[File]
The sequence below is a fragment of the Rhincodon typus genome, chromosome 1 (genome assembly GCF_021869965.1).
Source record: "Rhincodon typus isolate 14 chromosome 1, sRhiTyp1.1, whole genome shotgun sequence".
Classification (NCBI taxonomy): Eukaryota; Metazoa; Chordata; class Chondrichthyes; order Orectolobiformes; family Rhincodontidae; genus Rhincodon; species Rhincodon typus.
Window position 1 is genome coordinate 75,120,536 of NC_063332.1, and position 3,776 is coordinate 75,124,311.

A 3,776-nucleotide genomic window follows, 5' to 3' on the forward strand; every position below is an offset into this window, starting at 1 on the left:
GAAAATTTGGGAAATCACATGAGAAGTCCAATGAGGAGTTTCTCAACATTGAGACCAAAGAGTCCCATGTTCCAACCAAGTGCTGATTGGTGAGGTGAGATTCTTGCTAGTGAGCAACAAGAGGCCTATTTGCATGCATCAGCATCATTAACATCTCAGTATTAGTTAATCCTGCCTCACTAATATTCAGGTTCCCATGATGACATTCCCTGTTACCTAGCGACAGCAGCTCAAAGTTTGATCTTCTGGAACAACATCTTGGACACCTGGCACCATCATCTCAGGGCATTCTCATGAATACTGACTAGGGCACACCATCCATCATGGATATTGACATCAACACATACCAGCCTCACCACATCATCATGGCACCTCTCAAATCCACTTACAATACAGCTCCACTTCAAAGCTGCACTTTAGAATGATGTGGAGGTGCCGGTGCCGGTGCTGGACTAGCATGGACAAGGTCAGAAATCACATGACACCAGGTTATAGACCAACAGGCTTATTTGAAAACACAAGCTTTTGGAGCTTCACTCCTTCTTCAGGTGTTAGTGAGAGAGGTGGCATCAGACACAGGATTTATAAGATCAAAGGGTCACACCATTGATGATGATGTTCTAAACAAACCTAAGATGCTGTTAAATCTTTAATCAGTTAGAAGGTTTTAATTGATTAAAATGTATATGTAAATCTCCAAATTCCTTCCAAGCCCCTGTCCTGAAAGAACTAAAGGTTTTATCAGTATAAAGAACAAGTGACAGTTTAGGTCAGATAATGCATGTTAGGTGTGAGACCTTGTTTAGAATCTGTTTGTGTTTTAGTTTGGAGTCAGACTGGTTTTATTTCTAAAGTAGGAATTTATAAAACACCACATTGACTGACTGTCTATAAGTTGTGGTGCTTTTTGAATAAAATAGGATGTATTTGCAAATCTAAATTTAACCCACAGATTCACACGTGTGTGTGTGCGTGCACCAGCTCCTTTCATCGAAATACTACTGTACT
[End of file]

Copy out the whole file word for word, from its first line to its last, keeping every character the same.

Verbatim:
The sequence below is a fragment of the Rhincodon typus genome, chromosome 1 (genome assembly GCF_021869965.1).
Source record: "Rhincodon typus isolate 14 chromosome 1, sRhiTyp1.1, whole genome shotgun sequence".
Classification (NCBI taxonomy): Eukaryota; Metazoa; Chordata; class Chondrichthyes; order Orectolobiformes; family Rhincodontidae; genus Rhincodon; species Rhincodon typus.
Window position 1 is genome coordinate 75,120,536 of NC_063332.1, and position 3,776 is coordinate 75,124,311.

A 3,776-nucleotide genomic window follows, 5' to 3' on the forward strand; every position below is an offset into this window, starting at 1 on the left:
GAAAATTTGGGAAATCACATGAGAAGTCCAATGAGGAGTTTCTCAACATTGAGACCAAAGAGTCCCATGTTCCAACCAAGTGCTGATTGGTGAGGTGAGATTCTTGCTAGTGAGCAACAAGAGGCCTATTTGCATGCATCAGCATCATTAACATCTCAGTATTAGTTAATCCTGCCTCACTAATATTCAGGTTCCCATGATGACATTCCCTGTTACCTAGCGACAGCAGCTCAAAGTTTGATCTTCTGGAACAACATCTTGGACACCTGGCACCATCATCTCAGGGCATTCTCATGAATACTGACTAGGGCACACCATCCATCATGGATATTGACATCAACACATACCAGCCTCACCACATCATCATGGCACCTCTCAAATCCACTTACAATACAGCTCCACTTCAAAGCTGCACTTTAGAATGATGTGGAGGTGCCGGTGCCGGTGCTGGACTAGCATGGACAAGGTCAGAAATCACATGACACCAGGTTATAGACCAACAGGCTTATTTGAAAACACAAGCTTTTGGAGCTTCACTCCTTCTTCAGGTGTTAGTGAGAGAGGTGGCATCAGACACAGGATTTATAAGATCAAAGGGTCACACCATTGATGATGATGTTCTAAACAAACCTAAGATGCTGTTAAATCTTTAATCAGTTAGAAGGTTTTAATTGATTAAAATGTATATGTAAATCTCCAAATTCCTTCCAAGCCCCTGTCCTGAAAGAACTAAAGGTTTTATCAGTATAAAGAACAAGTGACAGTTTAGGTCAGATAATGCATGTTAGGTGTGAGACCTTGTTTAGAATCTGTTTGTGTTTTAGTTTGGAGTCAGACTGGTTTTATTTCTAAAGTAGGAATTTATAAAACACCACATTGACTGACTGTCTATAAGTTGTGGTGCTTTTTGAATAAAATAGGATGTATTTGCAAATCTAAATTTAACCCACAGATTCACACGTGTGTGTGTGCGTGCACCAGCTCCTTTCATCGAAATACTACTGTACT